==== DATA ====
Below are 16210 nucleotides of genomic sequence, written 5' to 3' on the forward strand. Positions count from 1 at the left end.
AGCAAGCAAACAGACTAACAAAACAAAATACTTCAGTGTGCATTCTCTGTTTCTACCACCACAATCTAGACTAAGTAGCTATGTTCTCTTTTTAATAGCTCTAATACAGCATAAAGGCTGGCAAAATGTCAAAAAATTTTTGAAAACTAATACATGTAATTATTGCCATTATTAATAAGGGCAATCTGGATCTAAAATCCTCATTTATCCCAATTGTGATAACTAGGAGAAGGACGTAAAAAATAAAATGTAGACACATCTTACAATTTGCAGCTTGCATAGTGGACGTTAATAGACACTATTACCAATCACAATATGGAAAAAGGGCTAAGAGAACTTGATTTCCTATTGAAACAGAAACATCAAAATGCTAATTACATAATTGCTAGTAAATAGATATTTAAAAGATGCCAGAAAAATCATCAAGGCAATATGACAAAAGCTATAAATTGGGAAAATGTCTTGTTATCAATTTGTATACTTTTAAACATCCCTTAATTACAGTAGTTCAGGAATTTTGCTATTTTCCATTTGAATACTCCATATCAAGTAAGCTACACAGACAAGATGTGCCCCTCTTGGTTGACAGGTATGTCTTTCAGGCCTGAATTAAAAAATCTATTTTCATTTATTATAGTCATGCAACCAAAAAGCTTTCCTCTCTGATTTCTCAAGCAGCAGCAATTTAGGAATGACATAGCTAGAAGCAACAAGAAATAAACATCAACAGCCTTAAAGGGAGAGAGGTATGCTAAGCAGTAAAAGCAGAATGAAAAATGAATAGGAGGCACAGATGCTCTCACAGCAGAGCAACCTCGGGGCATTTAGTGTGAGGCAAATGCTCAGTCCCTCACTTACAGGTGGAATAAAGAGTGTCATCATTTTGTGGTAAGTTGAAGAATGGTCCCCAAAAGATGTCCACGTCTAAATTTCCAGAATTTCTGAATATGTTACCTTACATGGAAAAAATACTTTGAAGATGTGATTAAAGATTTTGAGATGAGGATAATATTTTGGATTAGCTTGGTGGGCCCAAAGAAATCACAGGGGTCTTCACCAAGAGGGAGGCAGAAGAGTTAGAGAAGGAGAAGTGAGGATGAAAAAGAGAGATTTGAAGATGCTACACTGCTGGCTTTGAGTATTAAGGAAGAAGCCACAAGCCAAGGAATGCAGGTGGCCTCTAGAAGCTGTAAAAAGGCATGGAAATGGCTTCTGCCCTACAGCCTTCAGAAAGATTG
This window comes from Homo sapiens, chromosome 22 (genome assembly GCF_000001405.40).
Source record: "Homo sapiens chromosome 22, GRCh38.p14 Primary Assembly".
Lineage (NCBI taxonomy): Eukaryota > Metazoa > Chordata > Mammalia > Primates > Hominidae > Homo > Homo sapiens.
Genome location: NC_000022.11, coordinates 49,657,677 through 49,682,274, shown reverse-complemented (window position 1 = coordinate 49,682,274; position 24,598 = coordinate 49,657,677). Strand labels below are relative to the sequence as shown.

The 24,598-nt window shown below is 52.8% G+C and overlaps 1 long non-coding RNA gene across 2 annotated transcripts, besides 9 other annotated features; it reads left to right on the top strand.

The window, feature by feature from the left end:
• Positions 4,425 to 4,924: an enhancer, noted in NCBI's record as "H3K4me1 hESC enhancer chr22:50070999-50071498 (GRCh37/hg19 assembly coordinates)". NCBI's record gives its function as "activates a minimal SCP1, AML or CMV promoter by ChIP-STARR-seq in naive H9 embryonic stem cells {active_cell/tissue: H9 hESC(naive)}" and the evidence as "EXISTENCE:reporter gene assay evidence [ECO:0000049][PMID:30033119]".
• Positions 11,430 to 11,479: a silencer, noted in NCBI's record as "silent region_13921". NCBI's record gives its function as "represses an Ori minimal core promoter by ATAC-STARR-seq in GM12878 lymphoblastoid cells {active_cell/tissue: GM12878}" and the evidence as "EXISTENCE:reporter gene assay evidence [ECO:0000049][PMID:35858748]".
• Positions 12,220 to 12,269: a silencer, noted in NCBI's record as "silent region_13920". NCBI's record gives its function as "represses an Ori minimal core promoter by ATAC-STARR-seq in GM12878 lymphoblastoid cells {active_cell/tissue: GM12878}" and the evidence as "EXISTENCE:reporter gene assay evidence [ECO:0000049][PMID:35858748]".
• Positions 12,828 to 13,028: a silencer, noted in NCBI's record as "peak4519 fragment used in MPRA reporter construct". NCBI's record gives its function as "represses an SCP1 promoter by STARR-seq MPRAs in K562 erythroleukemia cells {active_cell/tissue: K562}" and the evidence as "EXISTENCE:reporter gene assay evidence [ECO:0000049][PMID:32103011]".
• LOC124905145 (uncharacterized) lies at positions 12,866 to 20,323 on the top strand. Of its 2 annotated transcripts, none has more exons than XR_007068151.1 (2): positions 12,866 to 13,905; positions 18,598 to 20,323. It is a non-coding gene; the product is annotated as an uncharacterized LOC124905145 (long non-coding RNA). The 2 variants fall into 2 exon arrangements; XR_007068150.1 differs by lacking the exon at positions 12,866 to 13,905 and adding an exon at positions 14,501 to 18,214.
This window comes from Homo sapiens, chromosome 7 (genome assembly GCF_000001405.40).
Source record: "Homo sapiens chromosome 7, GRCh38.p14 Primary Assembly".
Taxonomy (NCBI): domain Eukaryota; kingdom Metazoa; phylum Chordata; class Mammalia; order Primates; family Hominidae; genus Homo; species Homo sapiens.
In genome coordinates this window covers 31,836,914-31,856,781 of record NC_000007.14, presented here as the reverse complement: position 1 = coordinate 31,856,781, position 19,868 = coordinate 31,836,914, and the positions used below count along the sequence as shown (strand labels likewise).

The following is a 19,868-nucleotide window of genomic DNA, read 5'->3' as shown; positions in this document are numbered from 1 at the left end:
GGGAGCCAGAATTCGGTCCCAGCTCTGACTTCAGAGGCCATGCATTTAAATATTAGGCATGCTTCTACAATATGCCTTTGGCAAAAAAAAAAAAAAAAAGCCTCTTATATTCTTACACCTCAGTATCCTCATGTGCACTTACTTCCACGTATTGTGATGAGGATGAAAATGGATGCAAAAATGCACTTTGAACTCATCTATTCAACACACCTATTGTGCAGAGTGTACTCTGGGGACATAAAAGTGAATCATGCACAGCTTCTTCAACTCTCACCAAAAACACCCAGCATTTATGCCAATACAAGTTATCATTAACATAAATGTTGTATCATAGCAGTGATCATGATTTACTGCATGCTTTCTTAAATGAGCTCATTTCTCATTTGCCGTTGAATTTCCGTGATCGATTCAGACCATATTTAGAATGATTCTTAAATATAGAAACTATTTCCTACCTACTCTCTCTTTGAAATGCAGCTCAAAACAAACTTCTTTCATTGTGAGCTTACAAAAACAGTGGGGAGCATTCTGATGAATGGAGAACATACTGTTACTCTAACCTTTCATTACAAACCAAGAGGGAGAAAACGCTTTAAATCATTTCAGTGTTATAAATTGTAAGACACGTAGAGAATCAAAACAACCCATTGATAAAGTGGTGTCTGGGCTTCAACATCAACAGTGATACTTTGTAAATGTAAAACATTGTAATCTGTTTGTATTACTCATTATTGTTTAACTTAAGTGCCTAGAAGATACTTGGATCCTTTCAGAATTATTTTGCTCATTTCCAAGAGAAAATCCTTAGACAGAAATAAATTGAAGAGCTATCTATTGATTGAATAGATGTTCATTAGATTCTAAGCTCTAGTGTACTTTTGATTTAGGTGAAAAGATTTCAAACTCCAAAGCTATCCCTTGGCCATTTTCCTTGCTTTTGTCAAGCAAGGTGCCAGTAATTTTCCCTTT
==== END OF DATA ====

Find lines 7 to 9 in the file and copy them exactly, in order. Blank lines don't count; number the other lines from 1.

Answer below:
The 24,598-nt window shown below is 52.8% G+C and overlaps 1 long non-coding RNA gene across 2 annotated transcripts, besides 9 other annotated features; it reads left to right on the top strand.

The window, feature by feature from the left end:
• Positions 4,425 to 4,924: an enhancer, noted in NCBI's record as "H3K4me1 hESC enhancer chr22:50070999-50071498 (GRCh37/hg19 assembly coordinates)". NCBI's record gives its function as "activates a minimal SCP1, AML or CMV promoter by ChIP-STARR-seq in naive H9 embryonic stem cells {active_cell/tissue: H9 hESC(naive)}" and the evidence as "EXISTENCE:reporter gene assay evidence [ECO:0000049][PMID:30033119]".